An interesting idea: Using the Magnus Effect to control the path of a musket ball

Steve Johnson
by Steve Johnson
Magnum Effect

Greg from Canada emailed me an idea. He proposed creating a 360 degree rotatable musket barrel with cuts perpendicular to the path of the ball that would impart a spin on it. If a ballistic computer controlled the rotation of the barrel, the bullet could be fired in a way similar to the Angelina Jolie movie Wanted (2008) where bullets were fired at multiple targets by spinning them around corners.

Greg wrote …

I’m far too old to start tinkering with firearms designs myself, but
in listening to many years’ worth of talk about shooting around
corners, I keep coming back to a simple design using balls instead of
bullets, plus a special type of barrel.

In order to make this work with consistency, you’d need a setup with a
built-in range-finder, a built-in computer, plus you’d need a separate
spotter and shooter; the spotter for finding the target in
3-dimensional space, and the shooter who must rely on the spotter’s
information, simply because in many or most cases he wouldn’t have the
target in view.

The design of the interior of the barrel is what would make this
possible, and the barrel itself must be able to rotate 360 degrees.

Instead of rifling, the barrel must have parallel lines cut in a
straight line in order to put spin on the ball. If turned to the
bottom, the ball would drop like a rock. If put on top the ball would
gain hang-time depending upon the rate of backspin. If turned to
either side, the ball would drift to one side or the other in a
variable arc.

I tried this many years ago, with some pretty primitive equipment, but
it was enough to show that you can make a ball break to the right or
left. My buddies thought it was hilarious that I was able to make the
thing “miss the target” by such an extreme degree, and I couldn’t make
them see the possible advantages.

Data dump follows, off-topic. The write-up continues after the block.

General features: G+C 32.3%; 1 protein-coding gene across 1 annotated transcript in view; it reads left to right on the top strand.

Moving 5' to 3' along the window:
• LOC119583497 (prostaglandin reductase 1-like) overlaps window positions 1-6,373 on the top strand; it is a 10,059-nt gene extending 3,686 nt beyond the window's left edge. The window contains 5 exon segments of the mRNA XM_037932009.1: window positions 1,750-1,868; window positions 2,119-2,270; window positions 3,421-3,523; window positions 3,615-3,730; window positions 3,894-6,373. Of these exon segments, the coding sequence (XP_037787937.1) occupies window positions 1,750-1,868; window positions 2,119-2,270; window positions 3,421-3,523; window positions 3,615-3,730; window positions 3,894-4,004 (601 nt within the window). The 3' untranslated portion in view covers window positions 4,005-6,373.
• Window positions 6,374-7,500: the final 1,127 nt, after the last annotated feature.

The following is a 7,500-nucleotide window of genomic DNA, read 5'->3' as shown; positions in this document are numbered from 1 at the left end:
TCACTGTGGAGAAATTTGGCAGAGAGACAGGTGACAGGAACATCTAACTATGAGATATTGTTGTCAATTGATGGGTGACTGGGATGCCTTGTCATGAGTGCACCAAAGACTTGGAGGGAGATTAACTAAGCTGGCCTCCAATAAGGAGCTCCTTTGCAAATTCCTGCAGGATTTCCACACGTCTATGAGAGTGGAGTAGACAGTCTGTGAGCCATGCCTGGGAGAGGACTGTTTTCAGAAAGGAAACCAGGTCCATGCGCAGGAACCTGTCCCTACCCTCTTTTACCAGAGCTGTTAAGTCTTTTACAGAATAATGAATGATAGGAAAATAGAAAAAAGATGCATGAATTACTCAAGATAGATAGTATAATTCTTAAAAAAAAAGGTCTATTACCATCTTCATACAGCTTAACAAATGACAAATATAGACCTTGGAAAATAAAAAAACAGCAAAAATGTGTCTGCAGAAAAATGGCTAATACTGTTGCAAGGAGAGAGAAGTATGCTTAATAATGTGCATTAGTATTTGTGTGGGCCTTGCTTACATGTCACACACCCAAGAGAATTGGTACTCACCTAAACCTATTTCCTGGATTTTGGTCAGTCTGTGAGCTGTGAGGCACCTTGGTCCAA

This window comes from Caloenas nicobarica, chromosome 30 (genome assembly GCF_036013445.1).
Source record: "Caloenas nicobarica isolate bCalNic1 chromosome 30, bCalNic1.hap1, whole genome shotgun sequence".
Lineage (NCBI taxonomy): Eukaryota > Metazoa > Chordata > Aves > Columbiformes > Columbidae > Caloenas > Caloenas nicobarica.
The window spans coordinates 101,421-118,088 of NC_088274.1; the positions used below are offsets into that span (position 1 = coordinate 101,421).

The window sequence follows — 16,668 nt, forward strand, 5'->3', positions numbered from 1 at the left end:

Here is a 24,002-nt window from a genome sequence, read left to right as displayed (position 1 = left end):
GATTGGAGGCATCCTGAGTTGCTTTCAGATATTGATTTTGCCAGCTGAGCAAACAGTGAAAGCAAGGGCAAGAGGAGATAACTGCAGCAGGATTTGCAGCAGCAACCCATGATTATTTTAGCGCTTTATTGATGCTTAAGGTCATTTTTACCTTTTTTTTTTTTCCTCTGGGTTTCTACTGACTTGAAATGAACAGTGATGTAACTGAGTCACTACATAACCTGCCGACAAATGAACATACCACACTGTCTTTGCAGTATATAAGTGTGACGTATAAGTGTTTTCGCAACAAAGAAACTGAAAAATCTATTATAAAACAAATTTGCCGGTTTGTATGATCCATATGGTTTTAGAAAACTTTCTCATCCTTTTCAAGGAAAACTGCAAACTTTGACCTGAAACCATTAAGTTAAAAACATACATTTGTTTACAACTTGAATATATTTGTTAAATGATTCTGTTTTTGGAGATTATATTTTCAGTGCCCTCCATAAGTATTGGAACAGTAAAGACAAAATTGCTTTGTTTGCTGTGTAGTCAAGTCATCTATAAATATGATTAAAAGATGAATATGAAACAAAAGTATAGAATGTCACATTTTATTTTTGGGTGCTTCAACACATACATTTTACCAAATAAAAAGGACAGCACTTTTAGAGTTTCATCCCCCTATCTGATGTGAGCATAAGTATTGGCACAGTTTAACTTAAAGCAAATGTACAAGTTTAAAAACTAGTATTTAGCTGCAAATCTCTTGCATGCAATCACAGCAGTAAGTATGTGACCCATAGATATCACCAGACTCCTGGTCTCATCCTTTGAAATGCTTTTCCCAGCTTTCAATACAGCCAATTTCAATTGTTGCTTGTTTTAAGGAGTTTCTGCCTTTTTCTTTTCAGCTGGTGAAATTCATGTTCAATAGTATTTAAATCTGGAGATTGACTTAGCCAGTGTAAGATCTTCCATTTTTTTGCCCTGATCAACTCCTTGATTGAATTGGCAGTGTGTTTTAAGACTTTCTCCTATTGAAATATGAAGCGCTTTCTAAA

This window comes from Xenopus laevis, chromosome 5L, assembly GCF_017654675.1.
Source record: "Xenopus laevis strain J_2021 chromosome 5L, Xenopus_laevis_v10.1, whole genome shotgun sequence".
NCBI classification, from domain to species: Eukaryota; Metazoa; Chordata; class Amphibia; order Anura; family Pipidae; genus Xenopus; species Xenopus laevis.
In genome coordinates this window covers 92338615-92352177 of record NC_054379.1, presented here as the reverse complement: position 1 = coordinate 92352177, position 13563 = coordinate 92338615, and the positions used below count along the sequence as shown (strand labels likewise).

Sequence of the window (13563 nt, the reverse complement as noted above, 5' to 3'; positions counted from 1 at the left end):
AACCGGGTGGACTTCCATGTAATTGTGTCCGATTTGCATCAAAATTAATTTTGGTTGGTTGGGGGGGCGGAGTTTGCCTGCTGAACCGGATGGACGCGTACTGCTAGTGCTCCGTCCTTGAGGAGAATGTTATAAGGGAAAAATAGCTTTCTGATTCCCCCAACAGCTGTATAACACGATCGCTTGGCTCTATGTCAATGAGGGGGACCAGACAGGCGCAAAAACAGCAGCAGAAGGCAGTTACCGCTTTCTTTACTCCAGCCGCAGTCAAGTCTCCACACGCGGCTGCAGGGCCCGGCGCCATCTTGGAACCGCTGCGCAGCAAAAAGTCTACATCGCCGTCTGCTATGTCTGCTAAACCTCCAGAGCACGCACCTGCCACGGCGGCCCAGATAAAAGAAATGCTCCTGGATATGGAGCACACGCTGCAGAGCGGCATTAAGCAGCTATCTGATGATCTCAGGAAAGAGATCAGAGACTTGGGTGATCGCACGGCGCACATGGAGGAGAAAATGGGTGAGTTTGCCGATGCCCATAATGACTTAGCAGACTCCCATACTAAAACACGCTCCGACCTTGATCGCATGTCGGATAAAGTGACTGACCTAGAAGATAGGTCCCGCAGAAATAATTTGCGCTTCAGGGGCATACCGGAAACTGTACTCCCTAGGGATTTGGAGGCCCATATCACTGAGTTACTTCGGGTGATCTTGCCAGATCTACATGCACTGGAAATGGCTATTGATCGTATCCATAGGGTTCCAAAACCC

We didn’t have today’s high-tech range-finders or computers or CAD
programs or CNC’s in those days. If I was young and had it to do all
over again, I’d make something that could pick off an enemy soldier
from around a 40-degree angle; enough so that he wouldn’t know where
he was being shot at from, which would be a great advantage in

I was using a muzzle-loader back then, but substituting a ball for a
bullet in a shell isn’t a problem. Plus a hardened ball can do many
things a bullet can’t. The penetrating properties of steel balls are
very much unlike the penetrating properties of bullets. We found out,
purely by accident, that ball-bearings will pass through a pane of
glass without breaking it, whereas a lead ball smashes glass because
it flattens on impact. We also found out that ball-bearings will
penetrate thicker sheets of steel plate than lead. And if the bearings
had high explosive inside, that penetrating-power would increase

Anyway- thought you might find this interesting, and fun to try out
for yourself.

The downside of this idea is that it would only work for balls, not bullets, which are inherently inaccurate. It also would be incapable of firing straight. It is easier to lob a 40mm grenade into the vicinity of the area that spray bullets around the corner of a building … but still, its an interesting idea.

Steve Johnson
Steve Johnson

I founded TFB in 2007 and over 10 years worked tirelessly, with the help of my team, to build it up into the largest gun blog online. I retired as Editor in Chief in 2017. During my decade at TFB I was fortunate to work with the most amazing talented writers and genuinely good people!

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  • TANSTAAFL2 TANSTAAFL2 on Oct 31, 2015

    This is the same thing you (intentionally do when you put spin on a golf ball

  • Paul Labrador Paul Labrador on Oct 31, 2015

    This is already what they do for airsoft guns, so nothing new here. But here's the thing: who uses smoothbore muskets nowadays other than some historical re-enactors? And the magnus effect does nothing to correct the issue that musket balls are generally sub-caliber to the bore, so it's still bouncing around down the barrel when it's fired.